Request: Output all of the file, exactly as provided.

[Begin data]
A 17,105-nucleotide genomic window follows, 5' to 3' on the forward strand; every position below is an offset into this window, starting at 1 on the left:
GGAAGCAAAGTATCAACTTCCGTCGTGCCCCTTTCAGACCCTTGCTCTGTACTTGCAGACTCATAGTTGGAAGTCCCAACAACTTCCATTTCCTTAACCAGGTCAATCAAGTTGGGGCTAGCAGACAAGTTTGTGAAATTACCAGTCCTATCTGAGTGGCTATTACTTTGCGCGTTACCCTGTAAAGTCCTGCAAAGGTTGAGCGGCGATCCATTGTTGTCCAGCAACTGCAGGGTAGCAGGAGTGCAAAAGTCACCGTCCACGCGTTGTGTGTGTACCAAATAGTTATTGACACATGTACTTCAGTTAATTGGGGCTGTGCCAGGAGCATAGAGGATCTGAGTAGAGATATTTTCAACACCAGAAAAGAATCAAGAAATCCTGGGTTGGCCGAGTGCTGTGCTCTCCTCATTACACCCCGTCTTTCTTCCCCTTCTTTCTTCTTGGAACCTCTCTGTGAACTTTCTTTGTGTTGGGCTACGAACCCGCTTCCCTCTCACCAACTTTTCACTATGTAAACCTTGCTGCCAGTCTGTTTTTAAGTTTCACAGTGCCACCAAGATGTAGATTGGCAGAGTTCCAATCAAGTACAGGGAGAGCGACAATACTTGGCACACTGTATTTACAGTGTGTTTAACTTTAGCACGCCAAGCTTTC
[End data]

A 17,105-nucleotide genomic window follows, 5' to 3' on the forward strand; every position below is an offset into this window, starting at 1 on the left:
GGAAGCAAAGTATCAACTTCCGTCGTGCCCCTTTCAGACCCTTGCTCTGTACTTGCAGACTCATAGTTGGAAGTCCCAACAACTTCCATTTCCTTAACCAGGTCAATCAAGTTGGGGCTAGCAGACAAGTTTGTGAAATTACCAGTCCTATCTGAGTGGCTATTACTTTGCGCGTTACCCTGTAAAGTCCTGCAAAGGTTGAGCGGCGATCCATTGTTGTCCAGCAACTGCAGGGTAGCAGGAGTGCAAAAGTCACCGTCCACGCGTTGTGTGTGTACCAAATAGTTATTGACACATGTACTTCAGTTAATTGGGGCTGTGCCAGGAGCATAGAGGATCTGAGTAGAGATATTTTCAACACCAGAAAAGAATCAAGAAATCCTGGGTTGGCCGAGTGCTGTGCTCTCCTCATTACACCCCGTCTTTCTTCCCCTTCTTTCTTCTTGGAACCTCTCTGTGAACTTTCTTTGTGTTGGGCTACGAACCCGCTTCCCTCTCACCAACTTTTCACTATGTAAACCTTGCTGCCAGTCTGTTTTTAAGTTTCACAGTGCCACCAAGATGTAGATTGGCAGAGTTCCAATCAAGTACAGGGAGAGCGACAATACTTGGCACACTGTATTTACAGTGTGTTTAACTTTAGCACGCCAAGCTTTC